Beer Scout: Sierra Nevada opens to the public

GIFT OF GLASSWARE: The gift shop at Sierra Nevada's Mills River facility is now open and stocks a variety of beer-friendly vessels. Photo courtesy of Sierra Nevada Brewing Co.

For the past few months, anyone has been able to tour the new Sierra Nevada brewery in Mills River — sort of. The tour, called a “hard hat tour,” was not the same as the standard Sierra tour at the home facility in Chico, Calif. You had to reserve a spot ahead of time. Part of the tour focused on the construction process. And, most importantly, you were not allowed to drink any beer.

That all changed last week when the brewery finished the last pieces it needed to open up the main building for regular tours. 

The New Tour

According to Sierra Nevada beer ambassador Bill Manley, here’s how the new tour unfolds: 

First things first: Manley says reservations may no longer be required but they are recommended. “Even if you’re stopping by with just one or two people, we recommend reserving a tour time on our website or by phone,” says Manley. “Tours can fill up pretty quick.”

Once you arrive at the brewery, the tour starts in the main lobby, where you meet your tour guide. The tour guides, by the way, know their stuff. A mixture of new hires and transfers from the Chico brewery, they’ve been training on site for almost four months, according to Manley. 

The tour starts with a bit of photo and video history of Sierra Nevada and then moves on to the brewhouse. The brewhouse part of the tour essentially takes the group through the beer-making process from grain to glass. The guides cover the major brewing ingredients — water, hops, malt and yeast — as visitors wind through the fermentation cellars and up to the tasting room. 

The tasting room is a big part of the tour experience. The room is elevated and looks out over the brewhouse, hops freezer and fermentation tanks. “It’s essentially like a bar with a view, but one where we don’t sell any beer,” says Manley. 

The beer is served in sample size only in the tasting room, at least partly due to Department of Alcoholic Beverage Control laws. On tap for the first tour group was a mix of Sierra’s core beers, seasonals and a couple of specialties. There was fresh pale ale and Torpedo IPA, but there was also Flipside IPA, one of the Ovilia series, and the award-winning Narwhal Imperial Stout.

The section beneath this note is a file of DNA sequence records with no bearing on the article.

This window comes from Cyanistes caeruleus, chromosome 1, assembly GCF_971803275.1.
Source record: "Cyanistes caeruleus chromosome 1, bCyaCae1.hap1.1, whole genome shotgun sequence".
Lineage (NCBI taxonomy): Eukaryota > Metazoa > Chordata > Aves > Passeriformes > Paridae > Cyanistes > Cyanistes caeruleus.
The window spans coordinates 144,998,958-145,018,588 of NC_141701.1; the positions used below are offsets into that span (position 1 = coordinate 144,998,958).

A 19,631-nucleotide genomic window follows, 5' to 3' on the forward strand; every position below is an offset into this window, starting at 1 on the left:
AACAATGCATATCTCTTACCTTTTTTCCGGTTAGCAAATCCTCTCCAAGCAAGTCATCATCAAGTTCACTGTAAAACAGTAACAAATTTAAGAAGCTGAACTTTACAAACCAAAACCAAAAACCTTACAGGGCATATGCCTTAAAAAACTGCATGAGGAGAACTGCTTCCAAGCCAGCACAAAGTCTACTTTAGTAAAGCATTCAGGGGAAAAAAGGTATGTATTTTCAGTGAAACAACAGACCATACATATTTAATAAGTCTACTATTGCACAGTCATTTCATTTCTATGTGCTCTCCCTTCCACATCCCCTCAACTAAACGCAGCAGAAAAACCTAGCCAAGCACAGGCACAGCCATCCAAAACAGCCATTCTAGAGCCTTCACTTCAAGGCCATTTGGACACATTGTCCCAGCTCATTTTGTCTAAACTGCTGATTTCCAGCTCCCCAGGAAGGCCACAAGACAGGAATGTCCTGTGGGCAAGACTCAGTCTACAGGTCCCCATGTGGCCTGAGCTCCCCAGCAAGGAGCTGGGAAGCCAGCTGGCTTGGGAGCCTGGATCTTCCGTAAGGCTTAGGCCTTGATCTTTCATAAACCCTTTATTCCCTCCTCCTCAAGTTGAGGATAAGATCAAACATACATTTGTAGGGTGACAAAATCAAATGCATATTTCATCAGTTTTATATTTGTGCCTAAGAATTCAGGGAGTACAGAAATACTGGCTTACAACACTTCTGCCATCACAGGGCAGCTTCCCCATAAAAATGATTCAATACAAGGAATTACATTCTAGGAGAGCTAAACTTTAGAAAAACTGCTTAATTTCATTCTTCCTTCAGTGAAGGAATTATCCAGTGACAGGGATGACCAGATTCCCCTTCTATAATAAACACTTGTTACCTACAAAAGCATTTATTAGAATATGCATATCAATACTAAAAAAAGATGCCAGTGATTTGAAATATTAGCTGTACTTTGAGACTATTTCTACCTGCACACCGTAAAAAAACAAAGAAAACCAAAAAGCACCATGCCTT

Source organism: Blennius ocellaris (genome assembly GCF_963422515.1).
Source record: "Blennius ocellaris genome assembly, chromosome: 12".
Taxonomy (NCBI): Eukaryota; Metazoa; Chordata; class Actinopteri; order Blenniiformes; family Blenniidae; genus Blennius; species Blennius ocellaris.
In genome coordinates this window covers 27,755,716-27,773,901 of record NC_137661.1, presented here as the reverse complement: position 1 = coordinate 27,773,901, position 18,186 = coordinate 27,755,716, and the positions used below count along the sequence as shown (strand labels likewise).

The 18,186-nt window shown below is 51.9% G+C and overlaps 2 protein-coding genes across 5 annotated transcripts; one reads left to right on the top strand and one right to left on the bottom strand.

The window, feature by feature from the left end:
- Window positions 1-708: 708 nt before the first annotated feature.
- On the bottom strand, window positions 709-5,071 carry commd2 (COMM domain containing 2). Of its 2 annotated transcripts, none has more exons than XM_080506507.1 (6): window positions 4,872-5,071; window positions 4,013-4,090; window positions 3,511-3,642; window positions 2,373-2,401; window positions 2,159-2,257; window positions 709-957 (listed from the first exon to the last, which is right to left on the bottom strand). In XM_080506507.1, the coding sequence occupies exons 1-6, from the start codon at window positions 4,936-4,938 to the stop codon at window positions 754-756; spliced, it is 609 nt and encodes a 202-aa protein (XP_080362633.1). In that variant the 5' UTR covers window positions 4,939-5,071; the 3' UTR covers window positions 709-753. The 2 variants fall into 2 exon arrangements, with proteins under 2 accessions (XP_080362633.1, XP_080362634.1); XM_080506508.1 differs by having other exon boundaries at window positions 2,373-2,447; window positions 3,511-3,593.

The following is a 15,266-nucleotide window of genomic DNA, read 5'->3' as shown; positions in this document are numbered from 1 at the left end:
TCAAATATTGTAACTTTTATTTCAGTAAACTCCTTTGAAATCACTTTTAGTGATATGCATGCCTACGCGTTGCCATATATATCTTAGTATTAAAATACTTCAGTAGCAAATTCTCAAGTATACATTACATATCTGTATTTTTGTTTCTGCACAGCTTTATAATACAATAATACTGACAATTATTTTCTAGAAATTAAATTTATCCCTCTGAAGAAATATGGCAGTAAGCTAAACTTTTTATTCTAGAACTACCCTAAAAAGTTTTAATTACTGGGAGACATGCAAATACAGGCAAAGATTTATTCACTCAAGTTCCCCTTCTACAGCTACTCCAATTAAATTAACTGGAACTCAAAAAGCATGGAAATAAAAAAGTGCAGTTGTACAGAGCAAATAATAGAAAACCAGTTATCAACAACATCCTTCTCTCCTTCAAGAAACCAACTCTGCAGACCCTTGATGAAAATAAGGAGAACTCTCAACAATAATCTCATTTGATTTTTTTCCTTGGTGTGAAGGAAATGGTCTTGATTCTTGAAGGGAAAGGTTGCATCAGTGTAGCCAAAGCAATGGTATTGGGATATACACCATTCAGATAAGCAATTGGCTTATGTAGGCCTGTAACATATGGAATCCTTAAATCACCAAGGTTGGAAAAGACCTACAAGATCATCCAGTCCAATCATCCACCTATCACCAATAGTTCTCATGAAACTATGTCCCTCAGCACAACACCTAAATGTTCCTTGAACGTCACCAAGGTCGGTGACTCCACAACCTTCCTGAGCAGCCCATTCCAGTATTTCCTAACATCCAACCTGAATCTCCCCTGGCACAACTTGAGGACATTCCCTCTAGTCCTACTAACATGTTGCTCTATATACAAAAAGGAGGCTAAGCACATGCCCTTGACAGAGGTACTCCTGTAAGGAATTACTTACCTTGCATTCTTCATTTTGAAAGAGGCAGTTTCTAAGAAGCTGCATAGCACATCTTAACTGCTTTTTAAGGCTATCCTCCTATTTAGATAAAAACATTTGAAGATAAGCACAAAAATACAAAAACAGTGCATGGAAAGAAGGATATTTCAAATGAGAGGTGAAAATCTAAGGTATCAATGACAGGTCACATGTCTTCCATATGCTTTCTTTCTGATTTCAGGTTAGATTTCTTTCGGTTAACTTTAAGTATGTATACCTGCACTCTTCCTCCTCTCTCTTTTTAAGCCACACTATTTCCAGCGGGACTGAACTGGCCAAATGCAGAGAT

It’s not a mandatory part of the tour, but the gift shop is now open at the brewery as well. While you might think you have enough pint glasses, it’s probably worth checking out. The brewery is already trying to stock beer you can’t find anywhere else around town — for example, Bigfoot barley wine, which has already been pulled from stores this year. The shop plans to add even rarer beer once the pilot brewery is up and running, according to Manley: “Most of what we do on the pilot system will be draft for our pub or for the local market, but we will also have some specialty stuff in bottles, which will be sold in the gift shop.”

There’s also a complete selection of Sierra gear, including merchandise you don’t see that often. For example, the shop stocks a full complement of cycling bibs and jerseys and higher-ticket collaborations with companies like Marmot. Oh, and if you do happen to need a pint glass, they have those too.

The Final Stretch

The brewery is now open daily for tours (see hours below); however, there is still construction going on and significant parts left to finish. “Right now, we’re working on our pub and the pilot brewery,” says Manley. “That means after a tour there’s no place to buy a pint just yet.” 

Manley says all the work on those pieces is scheduled to be completed by January, though of course anything can happen. From there, Sierra will focus on an outdoor event space for live music as well as some enhancements for the restaurant. “We want big outdoor seating areas and [we’re planning] a big wood-burning oven for pizza as well … though that probably won’t happen until spring,” says Manley. 

Once construction is finally finished, Manley says additional tour options are a possibility. “In Chico, we have three to four varieties of tours, including a beer geek tour with more tastings and a sustainability tour … but as far as those types of tours happening here we’re looking at 2015 at the earliest.” 

Sierra Nevada tours are now running every day of the week, and there is no cost for the tour or tasting. Tours are for ages 12 and older, although the tasting is limited to ages 21 and older. For reservations you can visit www.sierranevada.com or call 708-6176. The brewery is at 100 Sierra Nevada Way in Mills River. 

 

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About Thom O'Hearn
Thom O’Hearn is a writer, book editor and homebrewer. Twitter: @thomohearn

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